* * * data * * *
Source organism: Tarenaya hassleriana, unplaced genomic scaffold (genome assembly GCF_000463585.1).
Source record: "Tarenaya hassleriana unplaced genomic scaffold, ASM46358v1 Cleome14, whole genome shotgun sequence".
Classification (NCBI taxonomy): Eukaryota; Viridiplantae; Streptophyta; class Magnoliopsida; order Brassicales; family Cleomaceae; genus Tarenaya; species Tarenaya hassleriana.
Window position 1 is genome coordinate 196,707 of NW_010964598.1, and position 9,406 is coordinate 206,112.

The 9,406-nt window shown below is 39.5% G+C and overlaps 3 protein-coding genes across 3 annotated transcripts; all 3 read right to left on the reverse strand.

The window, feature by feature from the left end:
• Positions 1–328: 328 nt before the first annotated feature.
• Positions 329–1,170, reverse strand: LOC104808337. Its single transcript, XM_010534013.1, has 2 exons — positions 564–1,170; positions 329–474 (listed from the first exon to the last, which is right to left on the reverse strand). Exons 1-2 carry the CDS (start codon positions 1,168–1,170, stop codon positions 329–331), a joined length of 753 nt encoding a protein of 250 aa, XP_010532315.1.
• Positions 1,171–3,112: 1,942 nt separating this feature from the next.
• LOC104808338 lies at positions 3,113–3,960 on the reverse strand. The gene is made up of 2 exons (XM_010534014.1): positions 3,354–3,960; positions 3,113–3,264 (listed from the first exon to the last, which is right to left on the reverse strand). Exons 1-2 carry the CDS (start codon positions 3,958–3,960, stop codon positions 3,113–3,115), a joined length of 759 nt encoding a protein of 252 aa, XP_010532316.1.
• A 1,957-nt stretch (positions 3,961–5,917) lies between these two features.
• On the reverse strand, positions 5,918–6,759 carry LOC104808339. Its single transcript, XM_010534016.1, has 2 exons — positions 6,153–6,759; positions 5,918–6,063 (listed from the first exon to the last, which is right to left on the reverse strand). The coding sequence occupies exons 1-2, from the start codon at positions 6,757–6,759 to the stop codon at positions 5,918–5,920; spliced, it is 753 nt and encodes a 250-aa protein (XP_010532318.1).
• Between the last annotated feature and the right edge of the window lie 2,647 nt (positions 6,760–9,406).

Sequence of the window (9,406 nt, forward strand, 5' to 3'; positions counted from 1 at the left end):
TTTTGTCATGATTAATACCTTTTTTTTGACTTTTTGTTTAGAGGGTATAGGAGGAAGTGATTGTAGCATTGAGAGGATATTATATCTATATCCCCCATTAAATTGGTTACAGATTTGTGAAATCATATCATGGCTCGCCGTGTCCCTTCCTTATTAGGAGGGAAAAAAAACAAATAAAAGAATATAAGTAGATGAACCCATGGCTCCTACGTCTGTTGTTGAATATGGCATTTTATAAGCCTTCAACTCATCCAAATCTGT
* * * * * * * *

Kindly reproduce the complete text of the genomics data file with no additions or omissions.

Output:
Source organism: Tarenaya hassleriana, unplaced genomic scaffold (genome assembly GCF_000463585.1).
Source record: "Tarenaya hassleriana unplaced genomic scaffold, ASM46358v1 Cleome14, whole genome shotgun sequence".
Classification (NCBI taxonomy): Eukaryota; Viridiplantae; Streptophyta; class Magnoliopsida; order Brassicales; family Cleomaceae; genus Tarenaya; species Tarenaya hassleriana.
Window position 1 is genome coordinate 196,707 of NW_010964598.1, and position 9,406 is coordinate 206,112.

The 9,406-nt window shown below is 39.5% G+C and overlaps 3 protein-coding genes across 3 annotated transcripts; all 3 read right to left on the reverse strand.

The window, feature by feature from the left end:
• Positions 1–328: 328 nt before the first annotated feature.
• Positions 329–1,170, reverse strand: LOC104808337. Its single transcript, XM_010534013.1, has 2 exons — positions 564–1,170; positions 329–474 (listed from the first exon to the last, which is right to left on the reverse strand). Exons 1-2 carry the CDS (start codon positions 1,168–1,170, stop codon positions 329–331), a joined length of 753 nt encoding a protein of 250 aa, XP_010532315.1.
• Positions 1,171–3,112: 1,942 nt separating this feature from the next.
• LOC104808338 lies at positions 3,113–3,960 on the reverse strand. The gene is made up of 2 exons (XM_010534014.1): positions 3,354–3,960; positions 3,113–3,264 (listed from the first exon to the last, which is right to left on the reverse strand). Exons 1-2 carry the CDS (start codon positions 3,958–3,960, stop codon positions 3,113–3,115), a joined length of 759 nt encoding a protein of 252 aa, XP_010532316.1.
• A 1,957-nt stretch (positions 3,961–5,917) lies between these two features.
• On the reverse strand, positions 5,918–6,759 carry LOC104808339. Its single transcript, XM_010534016.1, has 2 exons — positions 6,153–6,759; positions 5,918–6,063 (listed from the first exon to the last, which is right to left on the reverse strand). The coding sequence occupies exons 1-2, from the start codon at positions 6,757–6,759 to the stop codon at positions 5,918–5,920; spliced, it is 753 nt and encodes a 250-aa protein (XP_010532318.1).
• Between the last annotated feature and the right edge of the window lie 2,647 nt (positions 6,760–9,406).

Sequence of the window (9,406 nt, forward strand, 5' to 3'; positions counted from 1 at the left end):
TTTTGTCATGATTAATACCTTTTTTTTGACTTTTTGTTTAGAGGGTATAGGAGGAAGTGATTGTAGCATTGAGAGGATATTATATCTATATCCCCCATTAAATTGGTTACAGATTTGTGAAATCATATCATGGCTCGCCGTGTCCCTTCCTTATTAGGAGGGAAAAAAAACAAATAAAAGAATATAAGTAGATGAACCCATGGCTCCTACGTCTGTTGTTGAATATGGCATTTTATAAGCCTTCAACTCATCCAAATCTGT